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Sitting House photo

The chip of glass wedged in his sole flung him back four weeks into the past: Vera smashing her fist through the frame, shredding her little knuckles. His damp vision had doubled the smithereens, trebled them, as he and Finley swept and promised, mother and father picking up after shell-shocked daughter. 

He plucked the skulking remnant from his heel like a stinger and there welled a single tear of blood. He saw himself in that red mirror and loathed its convex image, a bald man of middle age sitting house for a home that was no longer his.

Baby, when you love something a long time it gets ruined. He remembered listening as Finley revealed this to Vera while she was but a tot coming to grips with her tattered doll, him smiling and trying to fix things. How right she was.  

He hopped to the kitchen sink and dabbed the puncture with a paper towel as he might stanch a shaving nick. Through an open window, he spied a patch of land that’d been razed by machines in minutes. Wafts of ancient loam and wet wood. He had viewed it all with sickening fascination, the swiftness with which something so solid could be torn asunder, cored completely. The beloved garage where he cheered Dodger, King, and Laker was to become an ADU. Accessory dwelling unit. Well, wasn’t he an accessory now? Couldn’t he dwell there? He’d pay rent, of course, anything to be near Vera, and better than the shabby apartm-


But, Fin, all sorts of divorced couples have that situation and it seems to work fo-


This he sensed was Finley’s assault: to have him suffer the overhaul, to twist a twisted knife, while she and Vera enjoyed Croatia, a trip they had together looked forward to, once. 

During their dating, he thought the freckles dusting Finley’s nose were cinnamon constellations. Now they looked like sprays of shit.

He pitched the stabbing scrap upon the sink and it skittered beside a glassless frame. The three of them on a catamaran in Maui. How excited Vera had been, pretending to be a Disney voyager and making Dad cluck like her hapless rooster sidekick. He pried the backing, though Vera’s fury had freed him of that necessity, and imagined he was breaking small fingers. Snapshot in his hands. He seized the spiky fragment again and ran it across his pictured neck. It felt weird but it also felt right. This entire fucking thing had taken his breath away, ripped his heart right out of its hole, so why not? They wouldn’t notice.

He counted the days, hired help desperate for his job’s conclusion much like those construction workers boiling under July’s heat. On aimless walks he encountered many Cordova Avenue denizens, and they said hello, yes, but there rang disharmony in their greetings. They knew, and he knew that they knew, and he knew that they knew that he knew. Finley’s game of telephone. He had ceased to be friend or neighbor, had been demoted to intruder, excommunicated leper. 

How many barbecues? How many tools borrowed and loaned? How many evenings of winedrunk gossip? How many firelight holidays and blockspanning Halloweens? It hurt, as if each hateful slice of Vera’s destruction was pressing into him and encrusting every available surface of skin.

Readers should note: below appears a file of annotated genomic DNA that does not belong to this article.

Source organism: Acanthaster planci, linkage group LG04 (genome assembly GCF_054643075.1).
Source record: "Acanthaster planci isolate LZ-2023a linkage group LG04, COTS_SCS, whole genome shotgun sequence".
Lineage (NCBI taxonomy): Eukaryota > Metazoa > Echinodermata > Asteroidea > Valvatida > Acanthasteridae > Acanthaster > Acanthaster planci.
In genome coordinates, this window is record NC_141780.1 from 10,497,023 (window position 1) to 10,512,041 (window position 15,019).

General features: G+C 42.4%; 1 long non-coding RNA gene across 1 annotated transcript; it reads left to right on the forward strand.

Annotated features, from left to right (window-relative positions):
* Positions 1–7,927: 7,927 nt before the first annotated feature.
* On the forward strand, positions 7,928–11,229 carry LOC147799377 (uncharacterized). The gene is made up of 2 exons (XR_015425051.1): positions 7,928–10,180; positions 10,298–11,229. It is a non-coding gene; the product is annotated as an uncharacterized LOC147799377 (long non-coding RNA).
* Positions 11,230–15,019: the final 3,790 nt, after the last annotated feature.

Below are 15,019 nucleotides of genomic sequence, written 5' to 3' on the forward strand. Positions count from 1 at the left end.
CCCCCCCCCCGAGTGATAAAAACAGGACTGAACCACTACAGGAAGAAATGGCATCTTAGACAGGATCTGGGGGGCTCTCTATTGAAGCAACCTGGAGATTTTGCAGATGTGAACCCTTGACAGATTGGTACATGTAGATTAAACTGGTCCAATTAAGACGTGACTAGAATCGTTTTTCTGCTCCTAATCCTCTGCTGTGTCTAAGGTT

On some Thursday, the postal carrier began dropping parcels on the doormat, the mailbox vomitous with bills and brochures. He collected them, feeling criminal, and saw an approaching city inspector. They walked to the backyard, talking of exactly nothing. The builders had dug a warlike trench into which they’d slop concrete, channels imprisoned by a lattice of ribbed rebar and plastic tarpaulin. A square within a square. He watched as the bureaucrat surveyed the labor and fiddled with a clunky iPad. The opaque tarp curtained down pretty much to pit level and the spread of iron railings was like cold gingham. 

Before bed, he decided to rummage Vera’s quarters. Little surprised him, she and he shared – had shared – a free dialogue. Boys, books, belief. What made him blink uncontrollably like some paparazzo's greedy shutter was an orange bottle of pills. It was a brick, the keystone upon which mortar and rock would quietly separate parent from child.

His sleep was shallow, dreamless, shadowed by ghosts who yet lived in haunted rooms that had never known death. He rose from the couch and the time was ungodly. Silent was the backyard, and black, rays from the half moon reflecting pale yellow along the wind-touched tarp. A spade stuck out of the dirt and the pills he swallowed dry, tasting their acrid speed down the short pipe of his gullet. He freed the shovel and fitted himself between the rebar. He dug into the foundation, in a fight with so many things. Horizontally he impelled the instrument and delved deeper into the standing Earth. He insulated himself inside the tarp, his sweat redolent of soil. The medicine’s surge was like a whip, but one which lost strength with every strike. 7AM the workers had said, 7AM to pour concrete, Mister. At last, he inserted himself into the cavity, an escape in reverse. The burrow was cool and soothing, a comfortable dark. He poked out to the torso and hauled in as much of the shaken matter as possible. He was fading, his head swimming and unmoored. From his interred location, he couldn’t see the house anymore. All he saw was a waking sky. His left foot screamed, that nettlesome shard once removed now restored, embedded eternal. After camouflaging what he judged was enough silt and gravel and sod, he settled into his warren, the plastic tarp draping the border heavily into position. Roots clawed at his cheeks, an orientation. Inside the planet. Piercing his gluey haze was a healthy chug-chug-chug. It brought to his smiling mind Vera’s first cardiogram in utero. Her hammering heart. And as everything he’d ever known was sealed shut by liquid inches, that living beat pulsed and pulsed and pulsed. 

Where else could he dwell.       

image: Alec Soth